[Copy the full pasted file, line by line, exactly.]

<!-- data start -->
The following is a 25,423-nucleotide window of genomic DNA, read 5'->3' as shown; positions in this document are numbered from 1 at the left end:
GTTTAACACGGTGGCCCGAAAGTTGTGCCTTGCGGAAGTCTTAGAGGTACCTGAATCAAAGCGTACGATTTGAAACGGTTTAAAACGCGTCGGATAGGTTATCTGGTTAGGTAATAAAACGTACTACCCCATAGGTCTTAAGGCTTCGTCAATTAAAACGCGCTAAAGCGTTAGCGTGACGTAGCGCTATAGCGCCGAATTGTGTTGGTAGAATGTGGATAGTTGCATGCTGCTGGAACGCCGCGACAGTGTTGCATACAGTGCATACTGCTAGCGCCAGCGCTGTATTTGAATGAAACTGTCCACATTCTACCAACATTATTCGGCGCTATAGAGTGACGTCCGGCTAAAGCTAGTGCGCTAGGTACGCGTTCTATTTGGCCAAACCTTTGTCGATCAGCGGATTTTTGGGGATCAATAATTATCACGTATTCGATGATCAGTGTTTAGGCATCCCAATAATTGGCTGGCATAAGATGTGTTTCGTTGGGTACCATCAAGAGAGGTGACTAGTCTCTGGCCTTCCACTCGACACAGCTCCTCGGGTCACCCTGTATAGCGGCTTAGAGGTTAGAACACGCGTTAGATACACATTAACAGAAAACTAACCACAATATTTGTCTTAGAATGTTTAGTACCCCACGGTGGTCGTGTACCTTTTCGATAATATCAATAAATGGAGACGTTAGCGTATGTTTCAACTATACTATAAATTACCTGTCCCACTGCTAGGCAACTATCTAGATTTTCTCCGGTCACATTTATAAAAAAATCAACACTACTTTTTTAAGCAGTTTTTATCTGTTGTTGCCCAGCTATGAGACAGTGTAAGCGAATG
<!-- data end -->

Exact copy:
The following is a 25,423-nucleotide window of genomic DNA, read 5'->3' as shown; positions in this document are numbered from 1 at the left end:
GTTTAACACGGTGGCCCGAAAGTTGTGCCTTGCGGAAGTCTTAGAGGTACCTGAATCAAAGCGTACGATTTGAAACGGTTTAAAACGCGTCGGATAGGTTATCTGGTTAGGTAATAAAACGTACTACCCCATAGGTCTTAAGGCTTCGTCAATTAAAACGCGCTAAAGCGTTAGCGTGACGTAGCGCTATAGCGCCGAATTGTGTTGGTAGAATGTGGATAGTTGCATGCTGCTGGAACGCCGCGACAGTGTTGCATACAGTGCATACTGCTAGCGCCAGCGCTGTATTTGAATGAAACTGTCCACATTCTACCAACATTATTCGGCGCTATAGAGTGACGTCCGGCTAAAGCTAGTGCGCTAGGTACGCGTTCTATTTGGCCAAACCTTTGTCGATCAGCGGATTTTTGGGGATCAATAATTATCACGTATTCGATGATCAGTGTTTAGGCATCCCAATAATTGGCTGGCATAAGATGTGTTTCGTTGGGTACCATCAAGAGAGGTGACTAGTCTCTGGCCTTCCACTCGACACAGCTCCTCGGGTCACCCTGTATAGCGGCTTAGAGGTTAGAACACGCGTTAGATACACATTAACAGAAAACTAACCACAATATTTGTCTTAGAATGTTTAGTACCCCACGGTGGTCGTGTACCTTTTCGATAATATCAATAAATGGAGACGTTAGCGTATGTTTCAACTATACTATAAATTACCTGTCCCACTGCTAGGCAACTATCTAGATTTTCTCCGGTCACATTTATAAAAAAATCAACACTACTTTTTTAAGCAGTTTTTATCTGTTGTTGCCCAGCTATGAGACAGTGTAAGCGAATG